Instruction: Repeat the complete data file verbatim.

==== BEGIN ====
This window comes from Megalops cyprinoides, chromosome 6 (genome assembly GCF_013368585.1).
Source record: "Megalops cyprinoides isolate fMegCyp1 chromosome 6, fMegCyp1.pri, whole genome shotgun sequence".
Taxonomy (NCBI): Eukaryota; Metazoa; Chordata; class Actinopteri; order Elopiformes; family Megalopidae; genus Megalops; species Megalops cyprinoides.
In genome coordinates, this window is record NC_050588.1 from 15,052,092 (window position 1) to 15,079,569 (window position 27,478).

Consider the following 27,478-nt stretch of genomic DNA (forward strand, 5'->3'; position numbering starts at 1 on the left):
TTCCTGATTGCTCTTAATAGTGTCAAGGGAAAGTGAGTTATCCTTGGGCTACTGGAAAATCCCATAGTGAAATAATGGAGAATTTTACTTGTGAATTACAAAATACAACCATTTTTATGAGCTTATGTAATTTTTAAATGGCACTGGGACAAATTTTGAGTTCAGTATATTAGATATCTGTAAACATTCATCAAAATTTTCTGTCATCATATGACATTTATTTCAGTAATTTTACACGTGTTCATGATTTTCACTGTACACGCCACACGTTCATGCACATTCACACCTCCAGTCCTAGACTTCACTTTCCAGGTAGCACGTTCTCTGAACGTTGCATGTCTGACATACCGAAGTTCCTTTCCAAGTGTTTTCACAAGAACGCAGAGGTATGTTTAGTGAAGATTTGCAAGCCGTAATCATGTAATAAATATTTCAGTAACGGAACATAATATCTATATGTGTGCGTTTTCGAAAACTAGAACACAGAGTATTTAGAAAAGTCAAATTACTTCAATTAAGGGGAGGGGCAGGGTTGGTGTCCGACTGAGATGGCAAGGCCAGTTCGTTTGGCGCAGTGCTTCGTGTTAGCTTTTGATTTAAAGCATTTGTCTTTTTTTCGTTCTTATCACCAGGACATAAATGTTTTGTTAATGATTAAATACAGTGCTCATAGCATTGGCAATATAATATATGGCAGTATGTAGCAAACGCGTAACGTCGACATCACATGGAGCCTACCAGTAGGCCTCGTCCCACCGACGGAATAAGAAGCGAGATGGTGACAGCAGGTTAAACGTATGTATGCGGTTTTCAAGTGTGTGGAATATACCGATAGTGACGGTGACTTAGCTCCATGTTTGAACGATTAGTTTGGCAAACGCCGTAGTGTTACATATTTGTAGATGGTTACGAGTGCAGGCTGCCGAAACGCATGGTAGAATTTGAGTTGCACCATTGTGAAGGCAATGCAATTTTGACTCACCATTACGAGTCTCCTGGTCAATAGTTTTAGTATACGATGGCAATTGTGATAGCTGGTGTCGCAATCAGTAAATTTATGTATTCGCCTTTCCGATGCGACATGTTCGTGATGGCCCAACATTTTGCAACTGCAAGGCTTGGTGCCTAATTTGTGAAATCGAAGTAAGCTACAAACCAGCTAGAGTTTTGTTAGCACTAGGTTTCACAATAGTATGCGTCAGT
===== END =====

This window comes from Megalops cyprinoides, chromosome 6 (genome assembly GCF_013368585.1).
Source record: "Megalops cyprinoides isolate fMegCyp1 chromosome 6, fMegCyp1.pri, whole genome shotgun sequence".
Taxonomy (NCBI): Eukaryota; Metazoa; Chordata; class Actinopteri; order Elopiformes; family Megalopidae; genus Megalops; species Megalops cyprinoides.
In genome coordinates, this window is record NC_050588.1 from 15,052,092 (window position 1) to 15,079,569 (window position 27,478).

Consider the following 27,478-nt stretch of genomic DNA (forward strand, 5'->3'; position numbering starts at 1 on the left):
TTCCTGATTGCTCTTAATAGTGTCAAGGGAAAGTGAGTTATCCTTGGGCTACTGGAAAATCCCATAGTGAAATAATGGAGAATTTTACTTGTGAATTACAAAATACAACCATTTTTATGAGCTTATGTAATTTTTAAATGGCACTGGGACAAATTTTGAGTTCAGTATATTAGATATCTGTAAACATTCATCAAAATTTTCTGTCATCATATGACATTTATTTCAGTAATTTTACACGTGTTCATGATTTTCACTGTACACGCCACACGTTCATGCACATTCACACCTCCAGTCCTAGACTTCACTTTCCAGGTAGCACGTTCTCTGAACGTTGCATGTCTGACATACCGAAGTTCCTTTCCAAGTGTTTTCACAAGAACGCAGAGGTATGTTTAGTGAAGATTTGCAAGCCGTAATCATGTAATAAATATTTCAGTAACGGAACATAATATCTATATGTGTGCGTTTTCGAAAACTAGAACACAGAGTATTTAGAAAAGTCAAATTACTTCAATTAAGGGGAGGGGCAGGGTTGGTGTCCGACTGAGATGGCAAGGCCAGTTCGTTTGGCGCAGTGCTTCGTGTTAGCTTTTGATTTAAAGCATTTGTCTTTTTTTCGTTCTTATCACCAGGACATAAATGTTTTGTTAATGATTAAATACAGTGCTCATAGCATTGGCAATATAATATATGGCAGTATGTAGCAAACGCGTAACGTCGACATCACATGGAGCCTACCAGTAGGCCTCGTCCCACCGACGGAATAAGAAGCGAGATGGTGACAGCAGGTTAAACGTATGTATGCGGTTTTCAAGTGTGTGGAATATACCGATAGTGACGGTGACTTAGCTCCATGTTTGAACGATTAGTTTGGCAAACGCCGTAGTGTTACATATTTGTAGATGGTTACGAGTGCAGGCTGCCGAAACGCATGGTAGAATTTGAGTTGCACCATTGTGAAGGCAATGCAATTTTGACTCACCATTACGAGTCTCCTGGTCAATAGTTTTAGTATACGATGGCAATTGTGATAGCTGGTGTCGCAATCAGTAAATTTATGTATTCGCCTTTCCGATGCGACATGTTCGTGATGGCCCAACATTTTGCAACTGCAAGGCTTGGTGCCTAATTTGTGAAATCGAAGTAAGCTACAAACCAGCTAGAGTTTTGTTAGCACTAGGTTTCACAATAGTATGCGTCAGT